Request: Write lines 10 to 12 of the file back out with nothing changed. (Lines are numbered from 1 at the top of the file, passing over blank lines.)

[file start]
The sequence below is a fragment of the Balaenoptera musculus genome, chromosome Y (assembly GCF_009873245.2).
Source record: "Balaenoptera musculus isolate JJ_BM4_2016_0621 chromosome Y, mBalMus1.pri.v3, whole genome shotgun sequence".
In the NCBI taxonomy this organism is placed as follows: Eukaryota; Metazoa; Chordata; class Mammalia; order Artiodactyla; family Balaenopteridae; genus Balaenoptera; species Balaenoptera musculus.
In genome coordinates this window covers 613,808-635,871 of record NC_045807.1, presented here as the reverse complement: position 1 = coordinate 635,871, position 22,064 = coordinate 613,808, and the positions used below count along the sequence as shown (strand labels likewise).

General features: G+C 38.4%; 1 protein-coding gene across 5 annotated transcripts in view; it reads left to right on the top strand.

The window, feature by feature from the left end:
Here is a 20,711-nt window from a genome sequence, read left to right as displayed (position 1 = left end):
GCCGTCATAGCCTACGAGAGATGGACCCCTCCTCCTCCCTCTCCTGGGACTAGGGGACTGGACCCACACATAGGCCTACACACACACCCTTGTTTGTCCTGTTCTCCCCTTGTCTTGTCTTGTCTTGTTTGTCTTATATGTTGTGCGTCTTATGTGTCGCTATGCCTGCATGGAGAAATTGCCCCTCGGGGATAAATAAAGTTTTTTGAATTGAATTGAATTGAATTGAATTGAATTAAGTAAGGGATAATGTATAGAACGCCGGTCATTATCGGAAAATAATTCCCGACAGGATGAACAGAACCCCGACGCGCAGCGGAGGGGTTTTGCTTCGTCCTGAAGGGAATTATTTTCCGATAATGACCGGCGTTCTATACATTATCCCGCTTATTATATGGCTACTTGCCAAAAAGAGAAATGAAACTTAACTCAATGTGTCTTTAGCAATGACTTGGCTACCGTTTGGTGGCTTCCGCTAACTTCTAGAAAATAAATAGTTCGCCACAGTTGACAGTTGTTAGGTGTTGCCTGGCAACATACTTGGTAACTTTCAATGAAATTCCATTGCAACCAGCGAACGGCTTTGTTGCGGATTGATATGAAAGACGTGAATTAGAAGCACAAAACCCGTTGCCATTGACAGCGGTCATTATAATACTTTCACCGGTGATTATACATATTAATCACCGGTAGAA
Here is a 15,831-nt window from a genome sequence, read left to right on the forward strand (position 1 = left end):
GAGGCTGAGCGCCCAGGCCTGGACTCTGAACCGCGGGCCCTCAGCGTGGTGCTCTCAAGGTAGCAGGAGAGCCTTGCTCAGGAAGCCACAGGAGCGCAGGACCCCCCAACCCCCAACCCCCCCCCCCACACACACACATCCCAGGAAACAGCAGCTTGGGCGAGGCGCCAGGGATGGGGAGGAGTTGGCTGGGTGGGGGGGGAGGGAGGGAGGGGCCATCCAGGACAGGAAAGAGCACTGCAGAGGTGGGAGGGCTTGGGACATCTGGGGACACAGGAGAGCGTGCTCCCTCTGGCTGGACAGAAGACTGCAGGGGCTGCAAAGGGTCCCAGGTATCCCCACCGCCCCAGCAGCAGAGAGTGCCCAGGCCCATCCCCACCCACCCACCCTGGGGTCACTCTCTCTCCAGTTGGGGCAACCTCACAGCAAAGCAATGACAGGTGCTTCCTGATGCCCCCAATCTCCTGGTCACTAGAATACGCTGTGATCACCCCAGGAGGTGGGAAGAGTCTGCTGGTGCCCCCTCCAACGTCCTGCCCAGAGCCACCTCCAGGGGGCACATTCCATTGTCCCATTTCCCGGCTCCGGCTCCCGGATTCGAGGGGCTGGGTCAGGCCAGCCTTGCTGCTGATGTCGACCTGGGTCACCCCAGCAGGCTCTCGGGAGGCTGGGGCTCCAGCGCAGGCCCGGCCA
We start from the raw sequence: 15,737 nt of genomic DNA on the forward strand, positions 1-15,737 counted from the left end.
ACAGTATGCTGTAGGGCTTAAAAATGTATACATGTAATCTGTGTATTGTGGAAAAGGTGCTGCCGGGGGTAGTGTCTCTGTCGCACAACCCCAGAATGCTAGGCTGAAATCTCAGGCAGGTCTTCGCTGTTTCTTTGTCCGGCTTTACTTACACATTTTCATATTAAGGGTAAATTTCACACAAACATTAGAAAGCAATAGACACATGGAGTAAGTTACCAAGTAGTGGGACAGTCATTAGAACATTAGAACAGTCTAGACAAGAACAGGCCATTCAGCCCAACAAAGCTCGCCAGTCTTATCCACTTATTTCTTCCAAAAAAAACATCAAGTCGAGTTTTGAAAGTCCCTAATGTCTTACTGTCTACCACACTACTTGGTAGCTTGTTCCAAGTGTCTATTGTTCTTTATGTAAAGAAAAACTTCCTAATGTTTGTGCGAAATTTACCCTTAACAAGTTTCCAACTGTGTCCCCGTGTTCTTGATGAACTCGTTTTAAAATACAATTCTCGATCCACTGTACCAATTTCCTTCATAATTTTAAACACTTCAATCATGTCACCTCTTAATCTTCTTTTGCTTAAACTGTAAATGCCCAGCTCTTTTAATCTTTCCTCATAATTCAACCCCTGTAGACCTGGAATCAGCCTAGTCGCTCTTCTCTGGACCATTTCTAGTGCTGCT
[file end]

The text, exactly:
GAGGCTGAGCGCCCAGGCCTGGACTCTGAACCGCGGGCCCTCAGCGTGGTGCTCTCAAGGTAGCAGGAGAGCCTTGCTCAGGAAGCCACAGGAGCGCAGGACCCCCCAACCCCCAACCCCCCCCCCCACACACACACATCCCAGGAAACAGCAGCTTGGGCGAGGCGCCAGGGATGGGGAGGAGTTGGCTGGGTGGGGGGGGAGGGAGGGAGGGGCCATCCAGGACAGGAAAGAGCACTGCAGAGGTGGGAGGGCTTGGGACATCTGGGGACACAGGAGAGCGTGCTCCCTCTGGCTGGACAGAAGACTGCAGGGGCTGCAAAGGGTCCCAGGTATCCCCACCGCCCCAGCAGCAGAGAGTGCCCAGGCCCATCCCCACCCACCCACCCTGGGGTCACTCTCTCTCCAGTTGGGGCAACCTCACAGCAAAGCAATGACAGGTGCTTCCTGATGCCCCCAATCTCCTGGTCACTAGAATACGCTGTGATCACCCCAGGAGGTGGGAAGAGTCTGCTGGTGCCCCCTCCAACGTCCTGCCCAGAGCCACCTCCAGGGGGCACATTCCATTGTCCCATTTCCCGGCTCCGGCTCCCGGATTCGAGGGGCTGGGTCAGGCCAGCCTTGCTGCTGATGTCGACCTGGGTCACCCCAGCAGGCTCTCGGGAGGCTGGGGCTCCAGCGCAGGCCCGGCCA
We start from the raw sequence: 15,737 nt of genomic DNA on the forward strand, positions 1-15,737 counted from the left end.
ACAGTATGCTGTAGGGCTTAAAAATGTATACATGTAATCTGTGTATTGTGGAAAAGGTGCTGCCGGGGGTAGTGTCTCTGTCGCACAACCCCAGAATGCTAGGCTGAAATCTCAGGCAGGTCTTCGCTGTTTCTTTGTCCGGCTTTACTTACACATTTTCATATTAAGGGTAAATTTCACACAAACATTAGAAAGCAATAGACACATGGAGTAAGTTACCAAGTAGTGGGACAGTCATTAGAACATTAGAACAGTCTAGACAAGAACAGGCCATTCAGCCCAACAAAGCTCGCCAGTCTTATCCACTTATTTCTTCCAAAAAAAACATCAAGTCGAGTTTTGAAAGTCCCTAATGTCTTACTGTCTACCACACTACTTGGTAGCTTGTTCCAAGTGTCTATTGTTCTTTATGTAAAGAAAAACTTCCTAATGTTTGTGCGAAATTTACCCTTAACAAGTTTCCAACTGTGTCCCCGTGTTCTTGATGAACTCGTTTTAAAATACAATTCTCGATCCACTGTACCAATTTCCTTCATAATTTTAAACACTTCAATCATGTCACCTCTTAATCTTCTTTTGCTTAAACTGTAAATGCCCAGCTCTTTTAATCTTTCCTCATAATTCAACCCCTGTAGACCTGGAATCAGCCTAGTCGCTCTTCTCTGGACCATTTCTAGTGCTGCT